In 1913, George Thorncroft, a pioneering naturalist who explored the Barberton area collected a plant that was dubbed Streptocarpus denticulatus. Denticulatus referred to the serrated margins of the leaves. A hand written note on the Type specimen that is housed at the Herbarium of the Royal Botanic Gardens, Kew, states the following: “Streptocarpus denticulatus, N.E. Br. Type Specimen! Bot.Mag. T. Cambridge Botanic Garden. June 1, 1914. Collected by Mr. Thorncroft on a mountain near Barberton, Transvaal, & seeds sent to Mr W. Ledger who sent some to Cambridge.”
As with many plants collected in those days the localities were vague due to few reference points for European explorers. “On a mountain near Barberton” could have been anywhere in the Makhonjwa mountains. To our knowledge, the locality of this population disappeared of the radar until 2012 when Nico Oosthuizen showed a photo of a strep leaf he took to plant boffin Warren McCleland. Warren was of the opinion that it may be Streptocarpus denticulatus Turrill (family Gesneriaceae) in which case it was a significant discovery.
That was an exciting moment. Could the discovery of a population of Streptocarpus denticulatus on Mountainlands Nature Reserve be the long lost ones of George Thorncroft ? If so, then this South African endemic species, which is currently classified as Vulnerable, (meaning the species faces a high risk of extinction) is protected in a proclaimed nature reserve within the Barberton Makhonjwa World Heritage Site. These plants have a restrictive range between Barberton and Belfast where other populations were discovered.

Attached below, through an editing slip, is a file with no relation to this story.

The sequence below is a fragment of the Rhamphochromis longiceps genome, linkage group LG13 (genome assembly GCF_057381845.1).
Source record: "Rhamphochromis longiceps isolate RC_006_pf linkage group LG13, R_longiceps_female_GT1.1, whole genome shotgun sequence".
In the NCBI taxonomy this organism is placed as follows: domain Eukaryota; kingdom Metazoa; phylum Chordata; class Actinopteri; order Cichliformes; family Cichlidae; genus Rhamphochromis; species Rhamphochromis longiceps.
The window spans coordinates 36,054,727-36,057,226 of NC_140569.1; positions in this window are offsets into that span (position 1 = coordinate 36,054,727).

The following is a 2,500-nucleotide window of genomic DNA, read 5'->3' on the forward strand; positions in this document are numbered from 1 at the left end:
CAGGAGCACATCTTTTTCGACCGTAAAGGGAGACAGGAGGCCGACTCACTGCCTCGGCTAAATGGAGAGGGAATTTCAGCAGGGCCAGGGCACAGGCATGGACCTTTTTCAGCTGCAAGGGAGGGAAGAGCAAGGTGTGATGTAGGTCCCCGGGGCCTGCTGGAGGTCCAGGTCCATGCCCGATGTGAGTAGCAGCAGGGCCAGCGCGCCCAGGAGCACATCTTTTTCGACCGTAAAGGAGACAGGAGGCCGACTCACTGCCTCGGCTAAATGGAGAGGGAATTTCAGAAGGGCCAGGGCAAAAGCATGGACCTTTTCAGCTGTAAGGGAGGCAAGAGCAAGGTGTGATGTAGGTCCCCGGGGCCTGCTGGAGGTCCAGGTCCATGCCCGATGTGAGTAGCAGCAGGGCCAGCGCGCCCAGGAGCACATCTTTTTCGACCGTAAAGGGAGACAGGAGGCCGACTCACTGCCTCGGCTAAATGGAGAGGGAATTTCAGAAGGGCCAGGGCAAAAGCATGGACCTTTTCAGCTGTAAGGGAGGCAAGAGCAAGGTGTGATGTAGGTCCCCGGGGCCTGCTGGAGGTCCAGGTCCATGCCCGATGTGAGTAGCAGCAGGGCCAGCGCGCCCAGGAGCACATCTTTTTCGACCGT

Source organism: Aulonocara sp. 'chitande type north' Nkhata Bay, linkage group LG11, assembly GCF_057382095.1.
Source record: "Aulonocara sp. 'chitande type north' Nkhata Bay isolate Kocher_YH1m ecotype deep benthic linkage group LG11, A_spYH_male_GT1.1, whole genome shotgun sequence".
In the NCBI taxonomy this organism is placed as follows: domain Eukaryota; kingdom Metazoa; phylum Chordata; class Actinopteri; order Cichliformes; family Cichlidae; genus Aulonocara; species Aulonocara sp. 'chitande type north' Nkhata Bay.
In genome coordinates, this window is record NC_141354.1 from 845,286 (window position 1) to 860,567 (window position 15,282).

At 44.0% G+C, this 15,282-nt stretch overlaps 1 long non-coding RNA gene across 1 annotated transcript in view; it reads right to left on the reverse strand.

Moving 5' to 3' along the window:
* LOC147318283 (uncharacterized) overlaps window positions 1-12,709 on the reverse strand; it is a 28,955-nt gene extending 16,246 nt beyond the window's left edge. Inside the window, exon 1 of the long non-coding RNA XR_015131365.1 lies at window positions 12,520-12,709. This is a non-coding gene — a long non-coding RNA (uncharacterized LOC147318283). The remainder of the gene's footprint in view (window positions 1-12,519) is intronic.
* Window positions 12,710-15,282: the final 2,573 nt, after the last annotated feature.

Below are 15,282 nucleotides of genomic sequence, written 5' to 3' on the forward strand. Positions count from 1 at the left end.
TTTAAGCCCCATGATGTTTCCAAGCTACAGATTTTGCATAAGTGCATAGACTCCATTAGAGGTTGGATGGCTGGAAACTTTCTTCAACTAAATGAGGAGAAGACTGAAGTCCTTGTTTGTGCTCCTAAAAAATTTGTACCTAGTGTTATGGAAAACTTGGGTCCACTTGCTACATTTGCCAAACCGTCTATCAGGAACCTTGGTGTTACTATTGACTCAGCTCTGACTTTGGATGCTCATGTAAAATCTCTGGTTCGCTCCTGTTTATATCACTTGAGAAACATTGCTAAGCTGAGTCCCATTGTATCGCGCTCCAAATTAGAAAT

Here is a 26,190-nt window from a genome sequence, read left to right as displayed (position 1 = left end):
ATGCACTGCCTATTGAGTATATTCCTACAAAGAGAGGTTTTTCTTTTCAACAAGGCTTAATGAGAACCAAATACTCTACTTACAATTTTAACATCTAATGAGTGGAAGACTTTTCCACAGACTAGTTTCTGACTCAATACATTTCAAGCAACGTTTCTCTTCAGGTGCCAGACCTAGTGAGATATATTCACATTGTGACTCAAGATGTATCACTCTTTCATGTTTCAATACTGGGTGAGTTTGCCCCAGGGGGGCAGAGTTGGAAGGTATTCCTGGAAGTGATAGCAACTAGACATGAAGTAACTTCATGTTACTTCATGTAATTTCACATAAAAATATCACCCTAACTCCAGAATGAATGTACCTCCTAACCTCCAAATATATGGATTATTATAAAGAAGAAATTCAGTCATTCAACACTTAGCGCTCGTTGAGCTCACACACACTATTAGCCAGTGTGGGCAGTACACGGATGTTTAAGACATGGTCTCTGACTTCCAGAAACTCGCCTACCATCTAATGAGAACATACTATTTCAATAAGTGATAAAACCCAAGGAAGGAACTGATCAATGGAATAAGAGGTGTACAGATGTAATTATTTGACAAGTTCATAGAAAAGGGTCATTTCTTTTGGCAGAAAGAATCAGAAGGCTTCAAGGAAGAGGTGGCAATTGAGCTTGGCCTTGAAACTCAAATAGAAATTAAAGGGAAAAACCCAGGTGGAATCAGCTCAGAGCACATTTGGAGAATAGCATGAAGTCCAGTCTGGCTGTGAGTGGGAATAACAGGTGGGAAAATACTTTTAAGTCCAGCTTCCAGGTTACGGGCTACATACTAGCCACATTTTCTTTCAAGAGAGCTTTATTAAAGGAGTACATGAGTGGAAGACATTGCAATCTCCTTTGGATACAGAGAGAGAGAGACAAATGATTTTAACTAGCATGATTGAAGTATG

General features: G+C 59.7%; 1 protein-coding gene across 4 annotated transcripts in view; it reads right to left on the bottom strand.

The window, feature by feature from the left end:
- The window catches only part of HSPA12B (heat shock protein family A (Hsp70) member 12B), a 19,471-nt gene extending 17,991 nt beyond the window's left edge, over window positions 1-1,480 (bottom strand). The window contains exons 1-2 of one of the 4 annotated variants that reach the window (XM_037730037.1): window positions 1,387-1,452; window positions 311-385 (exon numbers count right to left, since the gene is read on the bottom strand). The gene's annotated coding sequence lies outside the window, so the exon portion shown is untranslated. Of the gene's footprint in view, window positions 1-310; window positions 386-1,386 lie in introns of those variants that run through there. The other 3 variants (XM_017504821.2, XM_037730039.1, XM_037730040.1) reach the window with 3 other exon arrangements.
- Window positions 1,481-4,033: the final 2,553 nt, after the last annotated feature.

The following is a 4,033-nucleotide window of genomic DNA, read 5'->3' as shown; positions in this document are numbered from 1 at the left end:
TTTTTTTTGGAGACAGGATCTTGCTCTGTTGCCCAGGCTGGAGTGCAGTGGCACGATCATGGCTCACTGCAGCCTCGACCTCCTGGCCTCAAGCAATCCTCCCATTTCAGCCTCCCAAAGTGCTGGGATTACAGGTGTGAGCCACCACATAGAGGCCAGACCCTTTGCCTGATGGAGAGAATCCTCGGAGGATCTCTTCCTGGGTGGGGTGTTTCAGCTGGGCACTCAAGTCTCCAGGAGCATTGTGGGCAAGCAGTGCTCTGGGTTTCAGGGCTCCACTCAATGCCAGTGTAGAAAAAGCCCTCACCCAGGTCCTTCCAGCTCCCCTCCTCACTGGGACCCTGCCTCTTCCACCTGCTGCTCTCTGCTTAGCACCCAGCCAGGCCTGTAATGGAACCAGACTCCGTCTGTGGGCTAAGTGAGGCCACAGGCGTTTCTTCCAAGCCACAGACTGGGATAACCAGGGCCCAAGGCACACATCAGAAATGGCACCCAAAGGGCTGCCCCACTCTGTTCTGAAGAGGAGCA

The Mountainlands locality was visited again in 2018 and more leaves were photographed to look at the margins. At last the plants were photographed in bloom in January 2019 and a specimen collected for the Mountainlands Nature Reserve herbarium. When you know where and what to look for they are easy to see as the purple pink flowers with spotted white throats make a pretty display. The plants seem to prefer a specific habitat mostly in shaded, rocky crevices in the high lying grasslands and share the same area as other Barberton specials such as Aloe albida (Near Threatened) and Thorncroftia thorncroftii (Vulnerable).
This find is a testimony to the unique natural treasures on Mountainlands Nature Reserve and raises hope that there may be more populations that still await discovery on the reserve and other parts of the Makhonjwa mountains. It is just a question of doing the footwork necessary.